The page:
Takayuki Nogami, a chief economist of the Japan Oil, Gas and Metals National Corporation, spoke about the current crude oil market with The Yomiuri Shimbun. The following are excerpts from the interview.
The Yomiuri Shimbun: How is the November agreement between OPEC and non-OPEC countries including Russia to be interpreted?
Nogami: OPEC, led by Saudi Arabia, and non-OPEC oil-producers such as Russia have agreed to extend the current cut in oil output for nine months. I believe that OPEC has successfully projected the image of itself in the market as an actor that can effectively play a role in pursuing the rebalance between supply and demand.
A: Some forecasters predicted that the oil output cut would not be extended for more than six months because countries such as Russia are against extending it too much. However, there were fears that investors would lose confidence in OPEC and prices would plummet if the extension was limited to six months.
The output cut is set to continue until the end of 2018, and global supply and demand are expected to reach an approximate equilibrium with an annual supply of around 30 billion barrels.
Inflows of funds into the market
Q: How are we to understand the effects this will have on the crude oil market?
A: Although the latest extension did not come as a surprise, crude oil prices have become increasingly buoyant.
High global stock prices are believed to have boosted asset values for investors such as hedge funds, making it easier for them to take risks and leading to inflows of funds into the crude oil market. This year’s crude oil prices may rise to around $60-$70 per barrel.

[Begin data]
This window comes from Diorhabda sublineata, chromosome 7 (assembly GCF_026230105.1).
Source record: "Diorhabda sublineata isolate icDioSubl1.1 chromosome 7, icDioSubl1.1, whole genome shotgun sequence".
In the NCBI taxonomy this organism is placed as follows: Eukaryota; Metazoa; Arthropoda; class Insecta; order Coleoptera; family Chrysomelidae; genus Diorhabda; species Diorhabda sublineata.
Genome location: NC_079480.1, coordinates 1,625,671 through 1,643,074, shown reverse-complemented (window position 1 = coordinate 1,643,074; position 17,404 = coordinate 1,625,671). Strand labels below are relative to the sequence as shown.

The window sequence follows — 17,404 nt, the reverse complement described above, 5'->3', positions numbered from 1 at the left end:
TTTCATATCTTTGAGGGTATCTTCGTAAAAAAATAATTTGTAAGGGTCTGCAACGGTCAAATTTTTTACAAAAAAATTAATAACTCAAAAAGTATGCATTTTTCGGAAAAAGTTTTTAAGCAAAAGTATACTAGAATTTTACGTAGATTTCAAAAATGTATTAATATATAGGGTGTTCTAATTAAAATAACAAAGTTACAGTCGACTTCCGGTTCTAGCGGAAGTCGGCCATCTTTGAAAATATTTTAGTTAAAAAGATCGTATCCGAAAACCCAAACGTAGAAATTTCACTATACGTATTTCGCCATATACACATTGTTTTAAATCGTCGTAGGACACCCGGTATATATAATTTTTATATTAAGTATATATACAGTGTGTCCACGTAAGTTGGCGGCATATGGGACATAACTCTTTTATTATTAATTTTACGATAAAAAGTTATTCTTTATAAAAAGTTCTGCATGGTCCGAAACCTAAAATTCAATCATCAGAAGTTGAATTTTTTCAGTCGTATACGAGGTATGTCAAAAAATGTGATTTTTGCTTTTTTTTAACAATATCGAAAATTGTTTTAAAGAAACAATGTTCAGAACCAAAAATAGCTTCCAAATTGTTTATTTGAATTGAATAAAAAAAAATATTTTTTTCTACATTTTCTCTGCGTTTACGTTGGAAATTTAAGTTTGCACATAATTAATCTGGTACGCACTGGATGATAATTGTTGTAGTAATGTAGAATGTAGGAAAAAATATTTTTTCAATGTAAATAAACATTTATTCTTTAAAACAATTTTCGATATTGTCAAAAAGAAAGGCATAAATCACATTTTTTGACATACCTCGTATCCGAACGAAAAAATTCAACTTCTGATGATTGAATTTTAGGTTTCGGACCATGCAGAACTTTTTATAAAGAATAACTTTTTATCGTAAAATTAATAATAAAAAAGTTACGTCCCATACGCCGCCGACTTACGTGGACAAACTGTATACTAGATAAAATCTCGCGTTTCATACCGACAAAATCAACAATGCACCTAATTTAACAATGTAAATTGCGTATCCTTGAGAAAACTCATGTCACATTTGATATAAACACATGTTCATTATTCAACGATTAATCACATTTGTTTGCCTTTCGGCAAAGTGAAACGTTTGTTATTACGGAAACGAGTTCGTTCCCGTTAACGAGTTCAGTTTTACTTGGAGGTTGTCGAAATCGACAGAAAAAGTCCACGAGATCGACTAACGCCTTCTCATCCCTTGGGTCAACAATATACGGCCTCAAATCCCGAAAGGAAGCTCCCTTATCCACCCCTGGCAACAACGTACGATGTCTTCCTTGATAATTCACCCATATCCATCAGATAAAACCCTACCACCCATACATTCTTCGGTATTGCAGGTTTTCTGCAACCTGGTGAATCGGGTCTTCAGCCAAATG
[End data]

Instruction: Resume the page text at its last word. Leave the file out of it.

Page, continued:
One of the factors behind this upward trend is heightened geopolitical risk. There are concerns that the administration of U.S. President Donald Trump will escalate tensions with Iran and reimpose sanctions that could cut off crude oil flows. Likewise, if tensions between Saudi Arabia and Iran escalate, that may also affect the supply of crude oil.
Another factor behind the rise in prices is the devastating hurricanes along the U.S. Gulf Coast that shut down refineries and reduced stockpiles of fuels such as gasoline and diesel.
Competition with shale oil
Q: How are OPEC’s presence in the crude oil market and the recent trends in shale oil being interpreted?
A: It can’t be said that OPEC has strengthened its position in the market, as it is competing with U.S. shale oil.
In the 2010s, shale oil production went into full swing, limiting OPEC’s pricing power. Although the United States is one of the world’s leading crude oil producers, it is not a member of OPEC.
If prices rise to the lower $50 a barrel range, the number of profitable well sites will grow, causing shale oil production to accelerate. A forecast made in 2011 by the International Energy Agency suggested that U.S. shale oil production will peak around 2020 at around 1.4 million barrels a day and then gradually decline. However, current output is at nearly 5 million barrels a day. It is even possible that continued growth in output will lead to OPEC’s controls becoming ineffective and result in prices falling to the $40 level a barrel.
Nevertheless, it has only been about five years since shale oil production went into full swing, and the extent of reserves, how far production costs can be lowered, and when it will peak are still unknown.